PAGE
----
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Latitude IPO: no need to buy now, says Morningstar

Lex Hall  |  04 Oct 2019Text size  Decrease  Increase  |  
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Morningstar has urged investors against subscribing to the float of Latitude Financial Group, saying the business is highly leveraged, exposed to lower credit quality and the competitive threat of rival buy now, pay later players such as Afterpay.

Latitude is one Australia’s largest consumer-financing businesses, providing personal loans, credit cards, and no-interest financing products, including a buy now, pay later (BNPL) platform called LatitudePay.

Led by former Australia Post chief Ahmed Fahour, the company provides finance for customers looking to buy big-ticket household items, such as white goods, electronics and furniture.

It has about 2.6 million customers, 1900 merchant partners across Australia and New Zealand, and derives about 60 per cent of its business from big retailers such as JB HiFi (ASX: JBH), Harvey Norman (ASX: HVN) and The Good Guys.

The business model centres on borrowing money cheaply in wholesale debt markets, then lending to consumers at a much higher rate. The business was acquired from General Electric in 2015 and has come to market via private equity owners KKR, Varde Partners and Deutsche Bank.

The offer price is between $2 and $2.25 and the offer closes on 14 October.

High uncertainty, no moat

In a report on the initial public offering, Morningstar analyst Nathan Zaia says the offer risks being overvalued and has set a fair value estimate of $2 a share, which makes it a 3-star stock, with no moat – or sustainable competitive advantage.

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“We don’t like that shareholders must commit without knowing the price and with the top end of the range 12.5 per cent above our valuation, we recommend investors don’t subscribe,” Zaia says.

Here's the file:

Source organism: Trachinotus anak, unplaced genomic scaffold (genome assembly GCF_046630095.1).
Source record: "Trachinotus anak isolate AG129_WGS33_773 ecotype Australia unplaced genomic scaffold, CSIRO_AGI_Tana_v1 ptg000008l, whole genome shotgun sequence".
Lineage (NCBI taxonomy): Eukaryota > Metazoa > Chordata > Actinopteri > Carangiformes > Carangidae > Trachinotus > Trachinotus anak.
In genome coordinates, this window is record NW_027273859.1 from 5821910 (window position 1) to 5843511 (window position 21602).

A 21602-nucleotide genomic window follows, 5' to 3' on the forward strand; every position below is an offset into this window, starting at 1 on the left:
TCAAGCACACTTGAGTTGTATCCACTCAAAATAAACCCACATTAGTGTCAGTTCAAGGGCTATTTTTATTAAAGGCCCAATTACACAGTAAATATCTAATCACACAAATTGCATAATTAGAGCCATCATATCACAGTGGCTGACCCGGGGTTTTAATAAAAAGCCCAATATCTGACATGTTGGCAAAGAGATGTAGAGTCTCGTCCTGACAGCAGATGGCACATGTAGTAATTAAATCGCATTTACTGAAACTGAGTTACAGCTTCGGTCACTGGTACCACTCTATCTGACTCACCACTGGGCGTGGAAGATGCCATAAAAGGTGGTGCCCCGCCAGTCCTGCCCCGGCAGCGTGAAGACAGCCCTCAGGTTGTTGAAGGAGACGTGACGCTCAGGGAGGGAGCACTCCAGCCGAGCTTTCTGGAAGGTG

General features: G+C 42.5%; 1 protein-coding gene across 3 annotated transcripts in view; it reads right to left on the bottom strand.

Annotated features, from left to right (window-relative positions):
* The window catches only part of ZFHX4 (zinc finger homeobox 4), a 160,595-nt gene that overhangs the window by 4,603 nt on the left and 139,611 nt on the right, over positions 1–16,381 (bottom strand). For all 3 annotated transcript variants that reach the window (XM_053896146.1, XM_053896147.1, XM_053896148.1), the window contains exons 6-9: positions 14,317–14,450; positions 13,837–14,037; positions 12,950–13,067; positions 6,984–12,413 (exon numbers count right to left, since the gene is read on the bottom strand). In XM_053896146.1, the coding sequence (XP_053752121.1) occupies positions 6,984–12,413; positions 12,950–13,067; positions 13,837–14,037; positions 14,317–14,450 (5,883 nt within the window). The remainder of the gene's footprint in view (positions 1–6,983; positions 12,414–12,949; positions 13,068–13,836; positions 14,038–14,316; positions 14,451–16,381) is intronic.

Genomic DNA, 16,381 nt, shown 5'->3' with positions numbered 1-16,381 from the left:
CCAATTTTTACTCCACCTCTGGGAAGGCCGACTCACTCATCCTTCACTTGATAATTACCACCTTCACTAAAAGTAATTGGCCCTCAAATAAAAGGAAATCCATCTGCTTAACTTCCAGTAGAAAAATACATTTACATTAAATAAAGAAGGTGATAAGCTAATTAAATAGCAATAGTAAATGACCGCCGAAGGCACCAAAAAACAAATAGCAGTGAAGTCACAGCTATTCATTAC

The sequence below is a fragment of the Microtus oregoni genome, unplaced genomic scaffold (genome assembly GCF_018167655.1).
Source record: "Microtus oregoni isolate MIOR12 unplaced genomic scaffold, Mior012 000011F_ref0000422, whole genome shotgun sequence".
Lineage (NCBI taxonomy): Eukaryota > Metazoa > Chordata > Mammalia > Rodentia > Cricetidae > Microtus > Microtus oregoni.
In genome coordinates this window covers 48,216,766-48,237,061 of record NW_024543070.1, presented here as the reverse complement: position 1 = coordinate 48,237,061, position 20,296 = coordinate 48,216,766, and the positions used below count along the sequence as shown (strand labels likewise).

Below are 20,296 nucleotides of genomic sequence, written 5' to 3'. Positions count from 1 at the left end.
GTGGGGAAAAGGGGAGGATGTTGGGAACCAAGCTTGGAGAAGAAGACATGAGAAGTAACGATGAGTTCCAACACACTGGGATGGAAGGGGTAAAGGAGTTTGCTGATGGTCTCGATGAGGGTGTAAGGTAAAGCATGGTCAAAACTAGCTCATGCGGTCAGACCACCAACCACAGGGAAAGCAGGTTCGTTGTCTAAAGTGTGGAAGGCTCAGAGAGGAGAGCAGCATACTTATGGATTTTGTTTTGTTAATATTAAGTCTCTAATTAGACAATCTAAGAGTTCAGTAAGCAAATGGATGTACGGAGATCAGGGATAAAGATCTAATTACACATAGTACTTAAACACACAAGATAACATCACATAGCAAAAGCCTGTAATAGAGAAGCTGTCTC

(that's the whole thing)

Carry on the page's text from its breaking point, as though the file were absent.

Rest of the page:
Zaia has assigned a very high fair value uncertainty rating to Latitude, saying that despite an attractive dividend yield of 4.5 to 5 per cent, the long-term risk of recession and potential for capital losses should be considered.

Latitude currently has a zero-franking balance which means the timing of tax payments could result in dividends not being fully franked until fiscal 2021.

He also notes the business is highly leveraged, exposed to lower credit quality consumer finance and faces increasing competition from BNPL rival, Afterpay Touch Group (ASX: APT), whose share price has almost tripled this year.

“A key business risk stems from the credit quality of Latitude’s major assets, specifically personal loans, payments, instalment, credit card and BNPL receivables,” Zaia says.

“These type of receivables are generally lower quality than mortgages. With the exception of Latitude’s motor loans, which make up only about 5 per cent of receivables, the firm’s assets are not secured.

“This means Latitude is sensitive to macroeconomic drivers, in particular the unemployment rate, the GDP rate and retail spending rates.”

“Consumer demand could also see Latitude’s key merchants embrace BNPL with Afterpay boasting nearly 3 million users and more than 30,000 merchants transacting on its platform in Australia and New Zealand.”

Another risk is more regulatory scrutiny following the banking royal commission, which cracked down on financial services firms.

“Regulatory reform is likely to affect the profitability of Latitude’s insurance business,” Zaia says, “which accounts for 5 per cent of the group operating income. While small, it’s highly profitable.”

Valuing Latitude

Zaia’s base case fair-value estimate of $2 a share equates to a forward price/earnings ratio of 12.7, which is lower than the average of the major banks, and similar to rival consumer finance company FlexiGroup (ASX: FXL).

“We forecast $279 million cash net profit after tax in 2019, in line with management's $278.1 million guidance, and target compound annual NPAT growth of 8.3 per cent over the next five years.

“We credit Latitude paying out around 65 per cent of cash NPAT as dividends - the midpoint of the firm's stated 55−75 per cent range. Our fair value estimate implies a dividend yield of 5.1 per cent.”

Read the full pre-IPO report on Latitude Financial Group here.

is senior editor for Morningstar Australia

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